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Alumni win relief for Calif. prisoners

Published: October 21, 2011
Section: Featured


The United States Supreme Court in May ordered the California state prison system to reduce its population by 30,000 prisoners in a strong case of judicial intervention in the name of constitutional standards. Michael Bien and Jane Kahn, a married couple who are both members of the Brandeis class of 1977, dedicated more than two decades to improving the overcrowding of the California prisons and successfully persuaded the court to intercede.

Bien and Kahn presented the annual Joshua A. Guberman Lecture, “Representing Prisoners with Serious Mental Illness Trapped in a Nightmare: The California Prison Overcrowding Case,” Monday. They also received the Brandeis Alumni Activist Award for their continued pursuit.

Aside from the issue of prisoner rights, the fact of the Supreme Court’s intervention within the case remains controversial due to whether the Supreme Court took a proper role in a state matter.

Kahn advocated the Supreme Court’s expanded role by saying that “the legislative and executive branches have washed their hands of this issue and forced the judicial branch to act.”

The California state prison system has long been known for its inhumane treatment of prisoners. In 1995, the federal courts found the state prison system to have violated the Eighth and 14th amendments to the Constitution and instituted a remedial process under the supervision of a special master. Yet conditions remained so poor that in 2006 California Governor Arnold Schwarzenegger declared a state of emergency due to prison overcrowding.

As a direct consequence, the issue of mental illness already prevalent among inmates only worsened. The suicide rate in the prisons became higher than the national average, while one in four inmates required mental health care. In addition, hundreds of patients were placed on wait-lists to receive mental health care.

Kahn, a frequent visitor to the prisons where she met with various inmates, recalled watching a group therapy session, in which prisoners were kept within individual cages gathered in a circle. Even those prisoners deemed suicidal were denied proper care and placed in dark cells with merely a blanket for warmth. While observing an individual therapy session in which the prisoner was brought into the room handcuffed wearing nothing but a blanket, Kahn recalls the therapist asking the prisoner why he constantly averted his eyes. In response, the prisoner replied, “I can’t look because I’m so embarrassed sitting here naked.” After the prisoner left the room, nothing was said. An exacerbated Kahn declared during the lecture, “Sometimes we cannot bear the sluggish pace … we must scream at the top of our lungs on behalf of the prisoners.” And she has.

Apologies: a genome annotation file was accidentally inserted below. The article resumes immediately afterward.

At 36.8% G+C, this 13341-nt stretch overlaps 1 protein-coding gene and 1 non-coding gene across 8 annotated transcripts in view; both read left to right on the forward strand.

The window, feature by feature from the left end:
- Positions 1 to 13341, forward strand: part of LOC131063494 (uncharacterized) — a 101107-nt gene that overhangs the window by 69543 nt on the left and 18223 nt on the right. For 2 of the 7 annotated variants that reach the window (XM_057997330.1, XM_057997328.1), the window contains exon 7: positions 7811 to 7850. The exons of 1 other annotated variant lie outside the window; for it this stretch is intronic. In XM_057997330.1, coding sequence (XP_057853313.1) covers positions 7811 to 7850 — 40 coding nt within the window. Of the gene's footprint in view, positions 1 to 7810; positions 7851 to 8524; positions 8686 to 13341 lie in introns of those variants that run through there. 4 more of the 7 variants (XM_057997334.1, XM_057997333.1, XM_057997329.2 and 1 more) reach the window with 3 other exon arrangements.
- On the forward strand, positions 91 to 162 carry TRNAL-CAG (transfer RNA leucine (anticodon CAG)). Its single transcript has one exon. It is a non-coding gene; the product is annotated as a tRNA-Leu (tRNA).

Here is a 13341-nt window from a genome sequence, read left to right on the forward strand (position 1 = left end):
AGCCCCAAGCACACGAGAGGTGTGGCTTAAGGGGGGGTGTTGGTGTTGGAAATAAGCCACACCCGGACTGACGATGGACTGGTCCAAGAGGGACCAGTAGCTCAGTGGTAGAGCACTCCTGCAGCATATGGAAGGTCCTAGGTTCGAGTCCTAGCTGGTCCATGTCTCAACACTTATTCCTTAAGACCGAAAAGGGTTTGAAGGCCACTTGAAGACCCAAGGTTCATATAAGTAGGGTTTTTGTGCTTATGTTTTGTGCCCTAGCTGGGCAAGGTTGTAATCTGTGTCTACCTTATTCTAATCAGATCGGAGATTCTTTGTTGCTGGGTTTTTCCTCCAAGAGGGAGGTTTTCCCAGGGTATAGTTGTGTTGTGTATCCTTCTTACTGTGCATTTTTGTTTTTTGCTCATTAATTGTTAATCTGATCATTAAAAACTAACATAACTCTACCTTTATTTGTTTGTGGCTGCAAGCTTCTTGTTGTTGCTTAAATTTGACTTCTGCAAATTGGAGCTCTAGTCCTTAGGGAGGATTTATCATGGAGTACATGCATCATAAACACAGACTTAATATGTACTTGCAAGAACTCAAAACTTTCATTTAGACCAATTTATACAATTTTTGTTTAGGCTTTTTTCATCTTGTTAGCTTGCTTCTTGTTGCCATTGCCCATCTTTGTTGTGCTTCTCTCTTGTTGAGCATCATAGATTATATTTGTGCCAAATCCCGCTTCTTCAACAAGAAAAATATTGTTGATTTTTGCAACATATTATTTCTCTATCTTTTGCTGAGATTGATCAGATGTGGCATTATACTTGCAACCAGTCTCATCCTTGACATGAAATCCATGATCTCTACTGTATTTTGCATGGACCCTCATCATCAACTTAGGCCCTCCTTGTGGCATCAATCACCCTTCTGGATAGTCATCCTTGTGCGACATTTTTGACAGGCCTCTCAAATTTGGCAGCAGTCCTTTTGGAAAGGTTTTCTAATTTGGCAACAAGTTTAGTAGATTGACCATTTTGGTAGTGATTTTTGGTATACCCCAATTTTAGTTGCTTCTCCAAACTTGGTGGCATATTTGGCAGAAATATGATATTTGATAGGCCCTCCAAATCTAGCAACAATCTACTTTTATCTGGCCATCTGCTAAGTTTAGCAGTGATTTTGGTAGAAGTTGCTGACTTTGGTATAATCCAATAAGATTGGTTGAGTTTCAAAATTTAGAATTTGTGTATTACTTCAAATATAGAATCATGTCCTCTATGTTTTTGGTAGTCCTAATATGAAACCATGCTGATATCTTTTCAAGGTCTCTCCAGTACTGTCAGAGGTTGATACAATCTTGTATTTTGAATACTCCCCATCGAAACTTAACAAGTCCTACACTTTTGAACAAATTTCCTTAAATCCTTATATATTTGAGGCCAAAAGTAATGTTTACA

After the verdict of the Supreme Court was secured, Bien and Kahn admitted to contouring their argument based upon Justice Anthony Kennedy, the most ideologically to the center of the panel. Kennedy declared for the majority: “A prison that deprives prisoners of basic sustenance, including adequate medical care, is incompatible with the concept of human dignity and has no place in civilized society.” In addition to drafting their argument to Kennedy, Bien and Kahn utilized photographs depicting the inhumane and desolate conditions of the prisons. Bien explained, “Photos moved people in a different way, they show a real segment of our society that we should do something about.” Kennedy included some of the photographs in the Court record.

Now that the decision by the Supreme Court has been handed down, the question emerges: What will become of the inmates no longer detained? In response to inquiries regarding the cutback of population within the prisons, Bien and Kahn explained no inmates will be released prior to their sentence. Rather, those inmates who have committed technical parole violations or minor felonies will no longer be returned to prison. In consequence, Bien admits, “the problem may simply be shifted to county jails.” But he asserts the money is already present; it is merely a matter of transferring funds from the state to the communities.

Despite the controversial nature of the case and the remaining questions concerning the future implications and precedents set by the Supreme Court’s decision, Bien and Khan have nevertheless succeeded in a task some would deem impossible. They have shed light on the dark issue of neglect of mental illness within prison systems. Bien, when asked whether he ever foresaw bearing such an impact upon society, replied “No. However, I am very fortunate in doing work that is meaningful; it wasn’t my dream, but my dream was hoping I could get something valuable out of work.”